“The cybercrime team of the Central Netherlands police immediately started an investigation,” the police report reads. “This investigation soon led to two employees of the GGD call center. The suspects were both in Amsterdam on Saturday evening, where they were arrested and taken to a cell. It concerns a 21-year-old man from Heiloo and a 23-year-old man from Alblasserdam. The men’s homes were searched; computers have been seized.”

The investigation is ongoing, and authorities have not ruled out additional arrests. The initial police report states that names, date of birth, and address were among personal information put up for sale by the two suspects.

However, the RTL Nieuws investigation revealed that the private data had been offered for sale in large chat groups, including Snapchat and Wickr for months. Some posts provide look-up services for specific individuals that range between 30 and 50 euros.

“You will receive the home and email address and telephone and social security number from someone,” RTL Nieuws explained. “Other accounts offer large datasets containing the private data of tens of thousands of Dutch people. Criminals charge thousands of euros for this because it is relatively unique that social security numbers are sold on such a large scale.”

The data theft and illegal trade of information has obliged the GGD to enforce additional security measures, requiring each employee to sign a confidentiality agreement and submit a Certificate of Good Conduct. The public health service also ensured that remote workers will be thoroughly monitored once system upgrades are made.

The security incident could also have serious legal and financial consequences for the GGD. “This is very bad and may be a serious data breach,” the Dutch Data Protection Authority said. “The AP immediately demanded clarification from the GGD. This data includes name, address, place of residence and telephone numbers and also BSNs: all current and in large quantities. That is very valuable.”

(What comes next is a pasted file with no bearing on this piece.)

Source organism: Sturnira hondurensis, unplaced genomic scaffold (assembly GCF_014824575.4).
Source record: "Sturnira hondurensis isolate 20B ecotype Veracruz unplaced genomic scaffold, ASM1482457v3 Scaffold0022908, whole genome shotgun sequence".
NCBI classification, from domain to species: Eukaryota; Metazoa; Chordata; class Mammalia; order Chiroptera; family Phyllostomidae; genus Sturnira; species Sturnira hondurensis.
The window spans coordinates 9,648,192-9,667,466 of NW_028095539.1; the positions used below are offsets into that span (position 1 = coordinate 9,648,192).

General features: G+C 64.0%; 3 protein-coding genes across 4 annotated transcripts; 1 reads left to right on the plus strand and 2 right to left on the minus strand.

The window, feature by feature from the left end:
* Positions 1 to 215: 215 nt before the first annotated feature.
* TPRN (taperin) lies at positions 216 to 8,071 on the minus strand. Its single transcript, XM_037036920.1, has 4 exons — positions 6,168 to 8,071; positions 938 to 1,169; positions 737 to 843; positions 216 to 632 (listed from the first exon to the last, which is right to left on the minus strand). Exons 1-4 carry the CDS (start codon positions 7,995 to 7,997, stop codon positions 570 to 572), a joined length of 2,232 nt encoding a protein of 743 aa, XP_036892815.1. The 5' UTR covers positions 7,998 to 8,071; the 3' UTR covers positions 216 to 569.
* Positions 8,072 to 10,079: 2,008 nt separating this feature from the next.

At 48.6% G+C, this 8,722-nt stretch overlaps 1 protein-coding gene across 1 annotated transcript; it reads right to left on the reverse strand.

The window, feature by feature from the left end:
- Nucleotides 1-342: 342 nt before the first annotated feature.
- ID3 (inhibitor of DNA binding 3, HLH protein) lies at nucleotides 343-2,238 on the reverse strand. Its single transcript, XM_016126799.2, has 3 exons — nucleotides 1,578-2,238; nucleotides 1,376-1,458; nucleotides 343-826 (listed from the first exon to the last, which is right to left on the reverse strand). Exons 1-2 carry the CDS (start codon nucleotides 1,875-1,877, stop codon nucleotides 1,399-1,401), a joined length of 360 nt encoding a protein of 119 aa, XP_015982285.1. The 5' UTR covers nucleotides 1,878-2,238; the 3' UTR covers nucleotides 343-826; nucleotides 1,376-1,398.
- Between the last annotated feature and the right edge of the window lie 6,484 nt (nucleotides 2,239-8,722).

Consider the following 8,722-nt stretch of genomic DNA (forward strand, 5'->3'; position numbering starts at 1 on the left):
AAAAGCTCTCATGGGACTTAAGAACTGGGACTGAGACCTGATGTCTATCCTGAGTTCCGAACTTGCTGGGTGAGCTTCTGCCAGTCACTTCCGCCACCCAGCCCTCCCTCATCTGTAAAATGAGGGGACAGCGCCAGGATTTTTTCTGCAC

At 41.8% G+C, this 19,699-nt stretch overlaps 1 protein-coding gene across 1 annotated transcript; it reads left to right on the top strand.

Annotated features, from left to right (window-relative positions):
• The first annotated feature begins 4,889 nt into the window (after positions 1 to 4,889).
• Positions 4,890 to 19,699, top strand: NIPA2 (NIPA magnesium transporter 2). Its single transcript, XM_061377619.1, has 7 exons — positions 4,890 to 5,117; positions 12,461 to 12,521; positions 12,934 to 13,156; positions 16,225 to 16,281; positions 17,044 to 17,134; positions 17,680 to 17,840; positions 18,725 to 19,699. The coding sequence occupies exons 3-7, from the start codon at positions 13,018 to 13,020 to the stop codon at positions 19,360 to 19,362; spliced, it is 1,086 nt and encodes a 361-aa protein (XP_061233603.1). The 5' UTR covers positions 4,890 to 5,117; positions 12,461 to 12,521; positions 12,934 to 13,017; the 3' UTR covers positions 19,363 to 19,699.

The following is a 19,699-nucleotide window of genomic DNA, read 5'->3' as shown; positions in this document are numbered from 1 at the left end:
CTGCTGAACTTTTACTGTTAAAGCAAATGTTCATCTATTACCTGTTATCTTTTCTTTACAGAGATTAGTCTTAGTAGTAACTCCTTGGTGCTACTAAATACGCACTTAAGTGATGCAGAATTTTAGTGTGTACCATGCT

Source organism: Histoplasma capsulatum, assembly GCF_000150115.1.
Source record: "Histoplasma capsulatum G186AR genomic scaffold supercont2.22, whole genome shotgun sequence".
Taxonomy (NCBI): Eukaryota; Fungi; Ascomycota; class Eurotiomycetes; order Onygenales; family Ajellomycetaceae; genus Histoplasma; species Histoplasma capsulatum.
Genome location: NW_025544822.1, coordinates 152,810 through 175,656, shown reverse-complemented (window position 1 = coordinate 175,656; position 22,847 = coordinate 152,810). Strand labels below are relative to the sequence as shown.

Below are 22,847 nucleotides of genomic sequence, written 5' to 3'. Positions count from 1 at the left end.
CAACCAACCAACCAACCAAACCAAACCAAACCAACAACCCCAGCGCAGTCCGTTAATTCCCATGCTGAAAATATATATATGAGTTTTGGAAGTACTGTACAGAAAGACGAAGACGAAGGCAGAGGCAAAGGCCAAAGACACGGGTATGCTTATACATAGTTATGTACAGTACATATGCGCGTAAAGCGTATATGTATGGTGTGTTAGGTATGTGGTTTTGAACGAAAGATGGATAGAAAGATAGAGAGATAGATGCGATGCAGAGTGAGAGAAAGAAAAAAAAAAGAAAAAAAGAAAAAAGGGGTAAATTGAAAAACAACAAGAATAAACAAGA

How Bitdefender Protects You from Ransomware (Part 2)

Ransomware attacks are among the greatest security threats we face in the digital world, a trend that has continued to expand and grow in sophistication over the past years.

The threat actor’s goal is simple: Find an opportunistic target and lure it into accessing, downloading or installing malicious software onto their device so it can encrypt user files and prevent them from accessing the system. The victims then reach the all-too-familiar endgame of whether or not to pay a ransom.

Can you put a price on your data?

Most personal data on our devices consists of precious memories and financial information. However, as our kitchens and living rooms have turned into a home office, our devices also hold sensitive work materials and documents we cannot afford to lose.

How do you ensure the best protection for your files and data?

Bitdefender anti-ransomware technologies eliminate the ransomware threat by preventing malicious infections from reaching your device and encrypting your data. Advanced Threat Defense (ATD) continuously monitor all applications running on your systems, inhibiting any file-encrypting behavior from compromising your files. The ATD is designed to neutralize any suspicious process by hunting threat-like actions. Suppose an application attempts to modify host files, inject in other process, disable anti-malware software installed on your device or create startup keys. In that case, the ATD declares the process malicious and stops it from damaging the system.

This innovative proactive detection technology uses advanced heuristic methods to detect known and new ransomware strains in real time, blocking malicious actions, such as file encryption, before they start. Moreover, ATD shares intelligence with Bitdefender’s Global Protective Network to stop even the newest ransomware and exploits and notifies you each time potentially malicious processes and cyber threats are detected.

An additional proactive anti-ransomware security feature ensures that folders containing sensitive documents and files are not lost if a ransomware attack manages to bypass all other security layers. The Ransomware Remediation module allows you to restore critical files and data encrypted by ransomware. If malicious software attempts to encrypt files on your device, a backup of the targeted files will be automatically created, allowing you to restore them with just a few clicks.